But as the threats of her loan shark come to fruition and reactions mount against her, her light-hearted Nora transforms to someone almost not recognizable, yet increasingly more real and admirable. There is a transition period as she is slowly taking in the changes occurring around her when her countenance becomes frozen -- eyes not moving and mouth slightly open, not speaking. As the realization becomes evidently clear to her that she is no longer who she once was and now must take the step to see who she now is, dramatic shifts in her persona occur. It is as if a different actress has stepped into the role of Nora, so dramatic are those alterations of voice, stance, and manner. In a performance to be long remembered, Jessma Evans becomes every woman -- every person -- who has suddenly had that epiphanic moment of a life-changing decision that feels so sure, even when there is no supportive confirmation offered from anyone around her.
Surrounding Nora in this journey she did not wish upon herself are people whose relationships with her and each other are defined by a tangled web of ill-conceived and/or ill-received decisions made under male-dominated, societal norms. Childhood friend and now-widow, Kristine Linde, suddenly reappears with secrets and an air of mystery that Erin Mei-Ling Stuart emulates through her dark, hovering presence countered by an air of genuine concern (but not approval) she bestows on Nora’s revelation about the loan and the resulting blackmail. With a set jaw and eyes that have clearly endured suffering, Kristine is a woman strong in nature and resolve in her own right but who still operates within the boundaries of societal dictates – boundaries she hopes to pull Nora back safely within.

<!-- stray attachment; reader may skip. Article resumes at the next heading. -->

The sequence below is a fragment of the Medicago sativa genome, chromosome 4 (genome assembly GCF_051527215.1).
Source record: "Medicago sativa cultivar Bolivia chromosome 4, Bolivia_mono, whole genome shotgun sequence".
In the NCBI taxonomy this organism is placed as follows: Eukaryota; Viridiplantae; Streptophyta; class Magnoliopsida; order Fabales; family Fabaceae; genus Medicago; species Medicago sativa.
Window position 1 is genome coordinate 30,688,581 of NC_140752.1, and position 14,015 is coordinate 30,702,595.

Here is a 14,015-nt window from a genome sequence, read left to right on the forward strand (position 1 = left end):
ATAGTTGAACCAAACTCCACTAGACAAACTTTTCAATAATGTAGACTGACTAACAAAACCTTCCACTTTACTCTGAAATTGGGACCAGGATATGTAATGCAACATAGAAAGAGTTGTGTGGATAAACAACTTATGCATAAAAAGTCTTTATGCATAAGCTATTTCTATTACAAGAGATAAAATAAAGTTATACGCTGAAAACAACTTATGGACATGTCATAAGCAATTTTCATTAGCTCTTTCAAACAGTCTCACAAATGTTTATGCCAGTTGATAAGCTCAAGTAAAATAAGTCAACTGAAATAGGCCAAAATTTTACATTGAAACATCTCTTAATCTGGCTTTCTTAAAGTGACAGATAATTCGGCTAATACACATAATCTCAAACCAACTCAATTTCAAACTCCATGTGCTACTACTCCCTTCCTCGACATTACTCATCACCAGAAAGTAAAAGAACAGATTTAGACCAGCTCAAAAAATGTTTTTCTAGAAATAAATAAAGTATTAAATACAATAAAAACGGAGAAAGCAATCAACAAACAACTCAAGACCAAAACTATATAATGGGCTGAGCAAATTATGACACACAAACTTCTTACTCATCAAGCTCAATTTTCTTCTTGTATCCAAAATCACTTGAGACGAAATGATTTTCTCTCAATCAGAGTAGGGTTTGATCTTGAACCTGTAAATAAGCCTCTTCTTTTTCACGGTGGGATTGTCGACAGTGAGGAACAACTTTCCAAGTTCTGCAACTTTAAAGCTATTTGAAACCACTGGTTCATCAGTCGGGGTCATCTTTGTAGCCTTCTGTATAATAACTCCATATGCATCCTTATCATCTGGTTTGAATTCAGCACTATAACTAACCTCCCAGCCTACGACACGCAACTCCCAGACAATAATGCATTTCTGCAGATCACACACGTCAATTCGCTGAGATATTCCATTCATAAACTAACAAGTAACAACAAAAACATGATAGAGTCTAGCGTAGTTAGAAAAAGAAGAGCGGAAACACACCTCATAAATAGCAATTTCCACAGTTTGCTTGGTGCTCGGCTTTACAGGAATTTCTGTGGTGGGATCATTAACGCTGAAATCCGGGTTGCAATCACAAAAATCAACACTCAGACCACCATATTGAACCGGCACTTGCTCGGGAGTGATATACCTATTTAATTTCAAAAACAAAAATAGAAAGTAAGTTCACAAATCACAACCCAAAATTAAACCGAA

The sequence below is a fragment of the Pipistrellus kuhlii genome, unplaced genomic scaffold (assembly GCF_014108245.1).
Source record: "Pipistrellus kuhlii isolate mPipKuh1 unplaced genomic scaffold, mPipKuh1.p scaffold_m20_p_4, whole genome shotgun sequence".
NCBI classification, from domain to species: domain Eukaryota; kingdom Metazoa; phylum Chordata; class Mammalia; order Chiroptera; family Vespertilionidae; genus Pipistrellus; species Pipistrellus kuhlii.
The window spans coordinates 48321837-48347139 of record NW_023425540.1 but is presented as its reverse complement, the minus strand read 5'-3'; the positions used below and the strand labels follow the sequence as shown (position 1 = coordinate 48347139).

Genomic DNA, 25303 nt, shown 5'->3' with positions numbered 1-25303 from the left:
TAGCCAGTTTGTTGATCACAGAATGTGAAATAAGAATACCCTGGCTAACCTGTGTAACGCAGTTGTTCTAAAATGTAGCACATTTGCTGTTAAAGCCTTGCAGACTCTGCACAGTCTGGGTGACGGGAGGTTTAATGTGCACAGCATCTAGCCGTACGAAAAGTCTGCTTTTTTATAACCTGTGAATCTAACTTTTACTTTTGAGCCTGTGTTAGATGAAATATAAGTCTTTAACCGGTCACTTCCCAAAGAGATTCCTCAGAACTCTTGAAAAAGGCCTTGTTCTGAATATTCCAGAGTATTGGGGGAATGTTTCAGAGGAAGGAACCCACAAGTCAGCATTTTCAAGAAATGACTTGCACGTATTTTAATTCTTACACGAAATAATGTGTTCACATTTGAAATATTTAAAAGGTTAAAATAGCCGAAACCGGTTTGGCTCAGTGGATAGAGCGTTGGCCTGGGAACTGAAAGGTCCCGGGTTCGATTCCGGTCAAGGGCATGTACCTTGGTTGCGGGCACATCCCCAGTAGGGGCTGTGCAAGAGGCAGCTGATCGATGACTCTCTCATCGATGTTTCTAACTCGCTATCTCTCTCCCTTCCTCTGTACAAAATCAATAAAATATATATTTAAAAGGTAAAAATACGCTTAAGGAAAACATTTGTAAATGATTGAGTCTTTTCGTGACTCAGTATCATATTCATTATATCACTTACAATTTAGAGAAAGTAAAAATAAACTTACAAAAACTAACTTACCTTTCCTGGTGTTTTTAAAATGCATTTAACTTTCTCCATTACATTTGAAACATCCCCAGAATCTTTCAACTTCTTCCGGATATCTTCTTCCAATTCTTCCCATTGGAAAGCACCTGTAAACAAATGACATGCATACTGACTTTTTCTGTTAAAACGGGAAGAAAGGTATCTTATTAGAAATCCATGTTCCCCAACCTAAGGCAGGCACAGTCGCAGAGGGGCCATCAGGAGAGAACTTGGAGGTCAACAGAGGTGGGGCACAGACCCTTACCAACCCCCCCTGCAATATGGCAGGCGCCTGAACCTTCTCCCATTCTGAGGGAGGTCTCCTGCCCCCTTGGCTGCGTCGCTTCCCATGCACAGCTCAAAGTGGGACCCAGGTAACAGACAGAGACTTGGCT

Michael J. Asberry is Dr. Rank, a wealthy and close family friend of Torvald and Nora. Now near death, the congenial, gracious, and dignified Doctor with a voice deep, smooth, and soothing is ready to reveal some secrets of his own before passing out of Nora’s life – revelations whose reception shows even Nora still carries her own deep-set, societal do’s and don’ts just as she is about to reject those that are entrapping her.